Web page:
“All right, Colonel,” Darling continued, “if you feel the need to report this, go right ahead, but I can assure you that my association with the Crow is long-standing and known to both Archpope Justinian and Quentin Vex. I’ve not spoken personally with his Majesty on the subject, but it’s my assumption that he knows what Vex knows. All of us feel it’s best to have someone who can talk civilly with her, rather than being completely in the dark concerning what she’s up to.”
“I suppose that will have to do, for now,” Nintaumbi said with a deep frown. “So long as you’re aware she is using you.”
“Yes, and she’s aware that I’m using her. Mutuality is the foundation of all stable relationships, don’t you think?”
“Actually,” Branwen began.
“Anyway!” Basra shouted.
“Anyway, Mary is only tangentally related to this,” Darling continued. “In this dream-quest of Ingvar’s, he encountered a green dragon by the name of Khadizroth, who warned him of events happening in Viridill and that there was trickery afoot.”
“Khadizroth,” Vaumann said, narrowing her eyes.
“So,” Nintaumbi said grimly, “it seems we have our summoner.”
“Not necessarily,” Darling demurred.
The Colonel snorted. “We’ve been looking for a highly powerful and presumably immortal fae magician; green dragons have been specifically mentioned as likely culprits. Khadizroth the Green is a known figure who is not on the roster of the Conclave’s membership. When I hear hoofbeats, your Grace, I think of horses, not zebras.”
“Seriously,” Basra exclaimed, “what is a zebra?”
“There’s more to it than that, Colonel,” Darling said, frowning himself now. “The timing is suggestive. Ingvar, would you mind relating exactly what passed between you and Khadizroth? I’m sure you remember it better than I.”
“Of course,” said the Huntsman, nodding. “In the dreamscape, I first found Aspen, and then the dragon. We spoke with Khadizroth at some length; he rendered insight into Aspen’s situation and gave us magical aid for her, and then we discussed my visions and my quest. Which,” he added with a sudden frown, “I don’t think are pertinent here…”
“Go on,” General Vaumann said, nodding.
“In the end,” Ingvar continued, “Khadizroth said that he was beholden to someone he didn’t particularly like assisting, and had sent out visions in order to call for attention and help. He spoke of events in Viridill and Athan’Khar—not by name, but he referred to cursed lands to the south, and that can hardly mean anything else. His last comment was that someone should know that what was happening here was a smokescreen. And then…”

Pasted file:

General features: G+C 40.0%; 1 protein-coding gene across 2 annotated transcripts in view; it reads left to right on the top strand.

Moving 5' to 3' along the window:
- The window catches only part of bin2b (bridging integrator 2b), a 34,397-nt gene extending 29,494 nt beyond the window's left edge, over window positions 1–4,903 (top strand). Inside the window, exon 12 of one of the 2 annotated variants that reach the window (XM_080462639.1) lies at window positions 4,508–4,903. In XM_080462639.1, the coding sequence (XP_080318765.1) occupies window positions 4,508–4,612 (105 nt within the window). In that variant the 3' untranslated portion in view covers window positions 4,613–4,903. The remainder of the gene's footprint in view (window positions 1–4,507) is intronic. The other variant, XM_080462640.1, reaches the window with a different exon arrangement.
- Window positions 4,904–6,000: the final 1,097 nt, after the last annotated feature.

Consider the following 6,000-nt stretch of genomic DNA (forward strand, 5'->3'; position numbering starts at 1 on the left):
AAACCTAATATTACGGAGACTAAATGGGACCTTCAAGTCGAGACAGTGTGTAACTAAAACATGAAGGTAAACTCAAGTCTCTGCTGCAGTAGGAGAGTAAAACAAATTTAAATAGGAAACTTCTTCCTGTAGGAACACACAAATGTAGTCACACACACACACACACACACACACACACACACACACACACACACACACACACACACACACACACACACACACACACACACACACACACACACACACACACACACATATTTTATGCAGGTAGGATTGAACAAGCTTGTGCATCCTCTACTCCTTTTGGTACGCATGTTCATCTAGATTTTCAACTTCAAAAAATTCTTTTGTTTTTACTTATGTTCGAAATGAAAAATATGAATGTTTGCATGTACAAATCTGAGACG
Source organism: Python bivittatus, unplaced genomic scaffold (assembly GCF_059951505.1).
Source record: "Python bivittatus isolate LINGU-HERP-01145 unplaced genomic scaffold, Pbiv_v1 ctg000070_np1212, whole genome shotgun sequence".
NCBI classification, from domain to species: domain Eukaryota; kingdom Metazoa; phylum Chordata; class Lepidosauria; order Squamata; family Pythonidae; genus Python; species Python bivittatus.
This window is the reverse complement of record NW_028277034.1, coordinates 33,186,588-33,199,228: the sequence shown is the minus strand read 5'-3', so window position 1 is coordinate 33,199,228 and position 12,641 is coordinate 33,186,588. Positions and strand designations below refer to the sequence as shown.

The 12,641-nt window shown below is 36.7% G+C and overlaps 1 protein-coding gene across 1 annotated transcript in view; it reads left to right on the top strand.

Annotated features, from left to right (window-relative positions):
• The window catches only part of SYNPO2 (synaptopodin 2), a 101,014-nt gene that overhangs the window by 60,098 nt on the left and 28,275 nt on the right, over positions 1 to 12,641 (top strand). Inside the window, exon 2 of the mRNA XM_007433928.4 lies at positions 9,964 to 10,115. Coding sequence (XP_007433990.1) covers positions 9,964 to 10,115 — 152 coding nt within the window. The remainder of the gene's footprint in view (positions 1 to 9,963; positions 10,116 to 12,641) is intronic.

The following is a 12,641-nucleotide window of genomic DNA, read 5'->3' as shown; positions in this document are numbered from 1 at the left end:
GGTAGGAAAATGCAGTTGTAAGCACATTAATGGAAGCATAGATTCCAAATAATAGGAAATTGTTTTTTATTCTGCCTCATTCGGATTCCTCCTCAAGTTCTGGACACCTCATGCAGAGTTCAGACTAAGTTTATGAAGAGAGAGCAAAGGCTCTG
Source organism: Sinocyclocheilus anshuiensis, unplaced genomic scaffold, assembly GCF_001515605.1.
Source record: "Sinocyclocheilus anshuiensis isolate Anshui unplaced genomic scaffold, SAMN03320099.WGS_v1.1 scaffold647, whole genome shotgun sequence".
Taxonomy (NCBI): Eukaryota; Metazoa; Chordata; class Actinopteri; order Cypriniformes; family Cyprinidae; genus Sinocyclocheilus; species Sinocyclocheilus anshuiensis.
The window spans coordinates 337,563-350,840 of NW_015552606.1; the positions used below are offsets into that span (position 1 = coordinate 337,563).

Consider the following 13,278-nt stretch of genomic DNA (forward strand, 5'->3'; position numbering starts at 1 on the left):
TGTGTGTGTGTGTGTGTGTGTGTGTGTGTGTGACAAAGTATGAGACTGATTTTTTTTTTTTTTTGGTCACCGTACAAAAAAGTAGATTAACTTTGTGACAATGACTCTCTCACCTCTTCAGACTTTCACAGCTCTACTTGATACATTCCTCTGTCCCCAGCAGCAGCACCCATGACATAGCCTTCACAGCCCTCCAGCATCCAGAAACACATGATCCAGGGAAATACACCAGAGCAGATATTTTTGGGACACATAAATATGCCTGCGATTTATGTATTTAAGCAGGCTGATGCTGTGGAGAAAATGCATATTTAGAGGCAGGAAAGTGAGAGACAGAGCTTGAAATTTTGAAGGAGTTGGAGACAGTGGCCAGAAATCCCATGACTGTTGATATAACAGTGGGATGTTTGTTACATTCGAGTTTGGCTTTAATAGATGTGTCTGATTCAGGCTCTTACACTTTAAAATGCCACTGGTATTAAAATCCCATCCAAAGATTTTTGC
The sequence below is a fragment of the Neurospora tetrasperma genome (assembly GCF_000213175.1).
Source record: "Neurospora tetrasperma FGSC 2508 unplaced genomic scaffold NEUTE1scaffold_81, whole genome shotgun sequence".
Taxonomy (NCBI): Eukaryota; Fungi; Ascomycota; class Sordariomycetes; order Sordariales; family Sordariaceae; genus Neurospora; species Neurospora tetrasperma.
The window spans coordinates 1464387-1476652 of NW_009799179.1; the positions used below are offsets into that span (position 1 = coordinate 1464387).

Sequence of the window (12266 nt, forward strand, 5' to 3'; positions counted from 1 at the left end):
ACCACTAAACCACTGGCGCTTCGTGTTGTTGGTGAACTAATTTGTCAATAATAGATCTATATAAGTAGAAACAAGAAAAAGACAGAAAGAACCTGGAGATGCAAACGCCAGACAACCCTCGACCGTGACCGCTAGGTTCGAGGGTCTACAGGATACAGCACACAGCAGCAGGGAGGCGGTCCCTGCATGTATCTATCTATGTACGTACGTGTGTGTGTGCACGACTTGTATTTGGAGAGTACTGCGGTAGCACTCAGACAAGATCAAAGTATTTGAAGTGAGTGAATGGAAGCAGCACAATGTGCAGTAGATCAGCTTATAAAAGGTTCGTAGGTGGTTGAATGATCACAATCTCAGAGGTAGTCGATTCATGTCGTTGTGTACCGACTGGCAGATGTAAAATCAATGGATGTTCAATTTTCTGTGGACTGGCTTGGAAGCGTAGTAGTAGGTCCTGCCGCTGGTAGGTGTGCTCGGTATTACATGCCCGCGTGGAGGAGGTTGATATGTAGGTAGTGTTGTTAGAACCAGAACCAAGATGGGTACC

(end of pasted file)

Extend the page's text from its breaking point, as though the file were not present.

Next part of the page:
“Yes?” Nintaumbi said impatiently.
“I think,” Ingvar said slowly, “he was attacked.”
“Attacked?” Basra said, scowling.
“He broke off mid-sentence,” Ingvar replied, “and thrashed and cried out in obvious pain. His flailing was so severe that it seemed to damage the dream-scape, and forced my vision to an abrupt end.”
“So,” said Darling, “to summarize, Khadizroth knows something about what’s happening here, and was trying to summon help in a sufficiently roundabout method that it wouldn’t catch the attention of…well, we don’t know who, unfortunately. After a perfectly lovely conversation with Ingvar and Aspen, he tried to deliver that warning, and that was the point at which he came under attack. Obviously, there are any number of possible interpretations of this, and yes, one is that he’s somehow behind these events. But another, and more likely it seems to me, is that he’s down there trying to help, and the actual summoner just acted to put a stop to it.”
A grim silence fell over the tent, all those present staring around at one another with pensive and unhappy expressions.
“I’m not sure whether this has helped us or not,” Nintaumbi said finally.
“It is more information,” said Yrril. “In war, information is a commander’s lifeblood.” Vaumann nodded approvingly at her.
“But if anything, the waters are muddied even further,” the Colonel growled. “Now we have another player, and an obvious suspect for complicity if not outright responsibility in these attacks, and yet we’re still not certain if he’s doing this, or why.”
“One thing is obvious,” said Darling. “Assuming Khadizroth’s account was true, there is another player involved, one who has some kind of hold on him. It could be someone who’s fighting against him, or who sent him down there to help, or anything else.”
“Let’s not forget this dragon has an established relationship with the Archpope,” said Joe.
“What?” Vaumann exclaimed, while Basra and Darling turned identically inscrutable expressions on the Kid.
“It’s come up, when I’ve crossed wands with him,” Joe replied, glancing at Darling. “What kind of relationship I couldn’t tell ya, but it’s something.”